The national average price of regular unleaded fell 1 cent to $2.56 per gallon for the week ending Sept. 9, and reached a level that's 11 cents lower than a month ago and 28 cents lower than a year ago, according to AAA.
Gasoline demand typically falls after Labor Day, and this year was no exception with a decline of about 500,000 barrels per day to 9.4 million. Domestic gasoline stocks fell by 2 million barrels due to exports, according to the U.S. Energy Information Administration.
"Gasoline demand in early September generally declines alongside stock levels as refineries prepare for the switchover to winter-blend gasoline and undergo maintenance," said Jeanette Casselano, AAA spokesperson. "These typical trends mean savings for motorists, leading the way for potentially some of the cheapest gas prices at the end of the year."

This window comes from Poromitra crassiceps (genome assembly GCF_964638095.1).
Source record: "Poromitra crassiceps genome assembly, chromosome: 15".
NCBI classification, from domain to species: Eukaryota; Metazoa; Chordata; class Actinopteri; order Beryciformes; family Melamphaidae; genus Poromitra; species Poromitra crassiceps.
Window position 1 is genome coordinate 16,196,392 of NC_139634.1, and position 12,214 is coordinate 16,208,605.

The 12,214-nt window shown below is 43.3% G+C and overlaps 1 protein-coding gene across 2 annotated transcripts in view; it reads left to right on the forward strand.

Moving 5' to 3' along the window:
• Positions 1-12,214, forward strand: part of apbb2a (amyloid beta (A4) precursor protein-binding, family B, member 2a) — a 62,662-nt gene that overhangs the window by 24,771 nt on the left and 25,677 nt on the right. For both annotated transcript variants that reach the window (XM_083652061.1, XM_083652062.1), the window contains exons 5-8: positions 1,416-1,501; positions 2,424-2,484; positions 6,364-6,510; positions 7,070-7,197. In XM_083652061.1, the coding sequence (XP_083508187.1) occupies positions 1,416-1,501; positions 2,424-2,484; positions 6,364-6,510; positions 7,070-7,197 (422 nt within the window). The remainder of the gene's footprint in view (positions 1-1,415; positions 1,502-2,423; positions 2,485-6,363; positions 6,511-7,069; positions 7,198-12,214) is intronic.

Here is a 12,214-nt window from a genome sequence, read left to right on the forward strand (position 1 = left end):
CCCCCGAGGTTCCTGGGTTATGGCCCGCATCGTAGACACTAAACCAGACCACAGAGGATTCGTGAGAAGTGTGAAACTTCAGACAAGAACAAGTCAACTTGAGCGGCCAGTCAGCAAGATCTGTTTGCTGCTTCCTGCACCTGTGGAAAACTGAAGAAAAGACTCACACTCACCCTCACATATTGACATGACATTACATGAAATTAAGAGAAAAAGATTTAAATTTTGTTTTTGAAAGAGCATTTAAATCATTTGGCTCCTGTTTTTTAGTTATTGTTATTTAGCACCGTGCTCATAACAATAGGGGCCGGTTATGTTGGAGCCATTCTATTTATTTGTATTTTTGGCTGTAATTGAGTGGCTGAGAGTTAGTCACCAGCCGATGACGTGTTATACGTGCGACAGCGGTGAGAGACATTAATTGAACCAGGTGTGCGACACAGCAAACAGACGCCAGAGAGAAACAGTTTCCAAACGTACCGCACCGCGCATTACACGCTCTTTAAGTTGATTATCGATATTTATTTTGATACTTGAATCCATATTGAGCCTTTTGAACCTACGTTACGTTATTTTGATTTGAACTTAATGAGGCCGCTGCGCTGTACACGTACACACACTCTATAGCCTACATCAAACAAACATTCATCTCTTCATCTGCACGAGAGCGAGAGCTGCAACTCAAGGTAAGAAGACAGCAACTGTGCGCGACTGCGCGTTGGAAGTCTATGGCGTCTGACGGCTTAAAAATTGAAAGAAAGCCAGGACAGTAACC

State averages range from as expensive as $3.65 in Hawaii to as cheap as $2.16 in Mississippi. Most state averages are 20 to 55 cents cheaper than the same time a year ago.
States with the largest weekly price changes include Ohio (down 13 cents), Illinois (down 7 cents), Michigan (up 4 cents), New Jersey (down 4 cents), Rhode Island (down 4 cents), Maryland (down 4 cents), Massachusetts (down 3 cents), Connecticut (down 3 cents), and Indiana (up 3 cents).
States with the least expensive gasoline include Mississippi ($2.16), Louisiana ($2.17), Alabama ($2.20), Arkansas ($2.23), South Carolina ($2.23), Oklahoma ($2.25), Tennessee ($2.25), Texas ($2.27), Missouri ($2.28), and Virginia ($2.29).
Meanwhile, the average price of diesel fell five-tenths of a cent to $2.971, which is 28.7 cents lower than a year ago.